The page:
Two Questions to Ask About Your Brand in the New Year

A new year brings many new things—new adventures, new challenges, new opportunities. Twenty twenty-two is no different. Except that it’s completely different. New years are supposed to provide us with all of these things. We can usually turn to a new blank page and rewrite our story, strategy, or plan to help us accomplish the goals—new or otherwise—that we’re working toward. But this has gotten a lot harder recently.

While external factors (the market, competition, etc.) have always been present, the past two years (yep, we’ve been pandemic-ing for a month shy of two whole years!) have introduced new complex uncertainties that have interrupted everything from how we work to how we work out. If buying groceries like toilet paper has been complex, making plans has become like building a sandcastle in the middle of a hurricane.

However, when there’s a torrent of forces rocking just about everything we know, love, and trust, one thing we can count on is the solid foundation of the brand we’ve built.

(Reminder: In my work, I use a broad definition of brand. It’s really any noun—person, place, or thing—that needs something from someone else. As such, when talking about your brand here it could be your organizational brand, your personal brand, or anything in between.)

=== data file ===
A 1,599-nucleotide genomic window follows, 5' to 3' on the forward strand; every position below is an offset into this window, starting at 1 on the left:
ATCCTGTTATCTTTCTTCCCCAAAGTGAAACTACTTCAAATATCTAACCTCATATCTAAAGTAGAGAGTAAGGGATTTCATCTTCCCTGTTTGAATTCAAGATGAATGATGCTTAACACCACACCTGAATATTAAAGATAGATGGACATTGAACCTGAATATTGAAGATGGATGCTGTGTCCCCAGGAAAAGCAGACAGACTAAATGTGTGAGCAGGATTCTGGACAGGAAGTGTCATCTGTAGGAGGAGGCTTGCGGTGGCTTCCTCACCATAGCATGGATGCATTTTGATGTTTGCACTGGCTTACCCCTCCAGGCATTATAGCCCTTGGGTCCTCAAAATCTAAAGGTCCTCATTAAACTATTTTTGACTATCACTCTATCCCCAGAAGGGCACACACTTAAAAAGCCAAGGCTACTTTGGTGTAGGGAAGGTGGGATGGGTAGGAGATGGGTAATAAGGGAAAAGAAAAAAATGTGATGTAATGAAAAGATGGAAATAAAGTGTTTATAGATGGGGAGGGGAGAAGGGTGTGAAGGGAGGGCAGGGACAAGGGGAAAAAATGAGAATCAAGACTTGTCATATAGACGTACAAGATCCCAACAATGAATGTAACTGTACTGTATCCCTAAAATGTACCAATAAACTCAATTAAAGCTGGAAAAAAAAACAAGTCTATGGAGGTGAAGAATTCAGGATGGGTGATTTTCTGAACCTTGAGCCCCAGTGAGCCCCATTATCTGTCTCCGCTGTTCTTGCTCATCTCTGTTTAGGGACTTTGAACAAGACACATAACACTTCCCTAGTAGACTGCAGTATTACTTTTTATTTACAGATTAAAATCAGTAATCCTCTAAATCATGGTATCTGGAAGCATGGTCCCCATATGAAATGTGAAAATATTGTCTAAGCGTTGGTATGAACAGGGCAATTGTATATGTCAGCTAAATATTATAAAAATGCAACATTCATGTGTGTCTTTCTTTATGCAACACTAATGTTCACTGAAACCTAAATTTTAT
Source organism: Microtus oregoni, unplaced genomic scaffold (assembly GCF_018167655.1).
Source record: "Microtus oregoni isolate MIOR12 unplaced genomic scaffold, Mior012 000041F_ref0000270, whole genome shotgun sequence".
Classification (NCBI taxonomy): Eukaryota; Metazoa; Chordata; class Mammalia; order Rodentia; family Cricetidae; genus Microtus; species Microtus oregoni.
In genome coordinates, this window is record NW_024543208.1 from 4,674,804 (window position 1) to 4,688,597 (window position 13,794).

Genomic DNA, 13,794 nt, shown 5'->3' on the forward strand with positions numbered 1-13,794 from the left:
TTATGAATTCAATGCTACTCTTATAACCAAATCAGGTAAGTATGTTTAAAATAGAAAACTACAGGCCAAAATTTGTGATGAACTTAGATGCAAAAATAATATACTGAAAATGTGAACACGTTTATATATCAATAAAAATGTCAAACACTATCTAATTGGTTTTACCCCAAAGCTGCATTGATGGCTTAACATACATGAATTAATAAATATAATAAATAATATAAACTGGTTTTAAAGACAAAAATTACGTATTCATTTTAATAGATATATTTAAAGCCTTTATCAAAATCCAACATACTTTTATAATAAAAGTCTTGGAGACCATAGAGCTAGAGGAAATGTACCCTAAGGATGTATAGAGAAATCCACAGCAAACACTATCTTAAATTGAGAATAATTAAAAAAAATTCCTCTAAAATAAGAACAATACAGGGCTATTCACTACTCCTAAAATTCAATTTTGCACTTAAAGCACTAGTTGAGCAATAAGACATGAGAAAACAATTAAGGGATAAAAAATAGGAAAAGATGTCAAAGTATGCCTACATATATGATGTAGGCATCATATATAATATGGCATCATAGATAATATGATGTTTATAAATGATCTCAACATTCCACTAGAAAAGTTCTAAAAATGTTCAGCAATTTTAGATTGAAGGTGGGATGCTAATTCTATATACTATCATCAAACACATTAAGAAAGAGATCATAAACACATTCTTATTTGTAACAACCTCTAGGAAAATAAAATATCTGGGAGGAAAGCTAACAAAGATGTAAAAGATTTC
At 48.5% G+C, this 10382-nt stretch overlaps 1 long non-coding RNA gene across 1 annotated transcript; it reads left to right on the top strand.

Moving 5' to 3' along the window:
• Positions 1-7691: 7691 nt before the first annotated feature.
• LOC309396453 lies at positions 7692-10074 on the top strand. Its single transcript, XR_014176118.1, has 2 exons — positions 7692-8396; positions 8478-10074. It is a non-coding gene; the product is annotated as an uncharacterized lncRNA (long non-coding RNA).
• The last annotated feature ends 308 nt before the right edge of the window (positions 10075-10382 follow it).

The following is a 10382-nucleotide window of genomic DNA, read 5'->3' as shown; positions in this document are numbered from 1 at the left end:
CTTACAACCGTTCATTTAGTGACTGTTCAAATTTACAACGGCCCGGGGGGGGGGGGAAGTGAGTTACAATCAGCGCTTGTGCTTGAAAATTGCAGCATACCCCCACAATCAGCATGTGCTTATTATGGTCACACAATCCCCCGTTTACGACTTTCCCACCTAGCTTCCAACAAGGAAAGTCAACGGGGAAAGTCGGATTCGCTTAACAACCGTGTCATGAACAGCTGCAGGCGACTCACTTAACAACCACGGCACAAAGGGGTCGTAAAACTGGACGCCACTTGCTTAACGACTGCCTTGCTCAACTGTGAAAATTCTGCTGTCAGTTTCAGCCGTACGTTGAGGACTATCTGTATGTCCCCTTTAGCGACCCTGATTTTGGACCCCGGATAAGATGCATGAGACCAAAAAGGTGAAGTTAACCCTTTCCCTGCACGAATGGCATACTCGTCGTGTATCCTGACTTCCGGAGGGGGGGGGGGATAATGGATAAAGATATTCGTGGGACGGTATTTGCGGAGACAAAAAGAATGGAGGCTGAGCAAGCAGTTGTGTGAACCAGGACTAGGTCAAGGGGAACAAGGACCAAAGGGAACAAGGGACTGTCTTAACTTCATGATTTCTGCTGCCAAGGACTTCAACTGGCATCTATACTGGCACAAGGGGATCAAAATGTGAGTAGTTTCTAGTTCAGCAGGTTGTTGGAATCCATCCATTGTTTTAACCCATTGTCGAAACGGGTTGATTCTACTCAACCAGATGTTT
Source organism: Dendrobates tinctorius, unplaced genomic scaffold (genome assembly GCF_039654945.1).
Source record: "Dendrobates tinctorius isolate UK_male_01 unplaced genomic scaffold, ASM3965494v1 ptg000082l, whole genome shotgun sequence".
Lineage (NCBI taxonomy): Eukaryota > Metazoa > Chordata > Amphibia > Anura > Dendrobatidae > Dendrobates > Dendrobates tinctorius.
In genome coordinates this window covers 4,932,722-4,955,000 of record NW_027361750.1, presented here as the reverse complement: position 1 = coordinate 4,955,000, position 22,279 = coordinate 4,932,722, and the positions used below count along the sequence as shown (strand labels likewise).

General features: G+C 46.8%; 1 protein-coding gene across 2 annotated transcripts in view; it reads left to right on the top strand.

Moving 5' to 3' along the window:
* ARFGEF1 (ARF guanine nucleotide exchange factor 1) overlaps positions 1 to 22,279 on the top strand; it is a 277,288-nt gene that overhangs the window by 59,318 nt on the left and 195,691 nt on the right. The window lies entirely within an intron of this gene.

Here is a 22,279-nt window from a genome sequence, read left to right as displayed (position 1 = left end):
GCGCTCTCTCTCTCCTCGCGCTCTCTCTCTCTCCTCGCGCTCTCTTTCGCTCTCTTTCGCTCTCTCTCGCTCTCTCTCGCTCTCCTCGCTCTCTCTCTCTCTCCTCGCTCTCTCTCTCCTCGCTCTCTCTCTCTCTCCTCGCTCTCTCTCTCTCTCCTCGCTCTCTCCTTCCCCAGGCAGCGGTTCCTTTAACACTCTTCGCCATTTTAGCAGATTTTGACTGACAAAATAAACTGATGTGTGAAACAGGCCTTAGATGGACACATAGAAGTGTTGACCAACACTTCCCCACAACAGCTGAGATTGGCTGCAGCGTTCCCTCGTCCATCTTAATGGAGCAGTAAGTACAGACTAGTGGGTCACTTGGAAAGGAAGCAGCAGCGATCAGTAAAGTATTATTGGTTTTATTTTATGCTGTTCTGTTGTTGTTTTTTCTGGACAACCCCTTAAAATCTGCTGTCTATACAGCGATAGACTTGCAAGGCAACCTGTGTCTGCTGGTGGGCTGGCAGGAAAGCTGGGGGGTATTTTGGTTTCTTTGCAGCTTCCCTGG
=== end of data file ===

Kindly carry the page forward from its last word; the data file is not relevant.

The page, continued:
A new year can be a time of investing new energy and resources into your brand. But how do you do that—how do you plan—with so many unknowns?

I have five kids, one spouse, two dogs, and one cat. Keeping it simple isn’t a Kondo-esque choice for me. It’s an absolutely essential survival tactic. That said, in a world that is at times needlessly complex, simplicity can be your best friend. That’s why when it comes to brand building in the new year, I always start—even this year—with two simple questions.

Where Are You Now?

The first question to ask yourself about your brand is—where are you now?

While this question could seem too simple at first, it can easily lead you down a rabbit hole of internal meetings, focus groups, and market research. Not that there’s anything wrong with that. It’s just not what we’re trying to do with this exercise. Our intention here is not to uncover every data point about your brand. Rather, we’re looking for a starting point.

When it comes to practicing simplicity, I’m a big fan of the rule of three. This communication principle asserts that things are easier to remember in sets of three. You can see this everywhere from fairytales (The Three Little Pigs) to founding documents (“life, liberty, the pursuit of happiness”).

To help keep your brand’s check-in simple, consider these three guideposts in answering where you are now:

  • What’s your brand spark? What is the spark that lights your brand’s fire? Why do you exist as a brand? Limit yourself to one word. For example, your brand spark could be something like “service” or “helping.”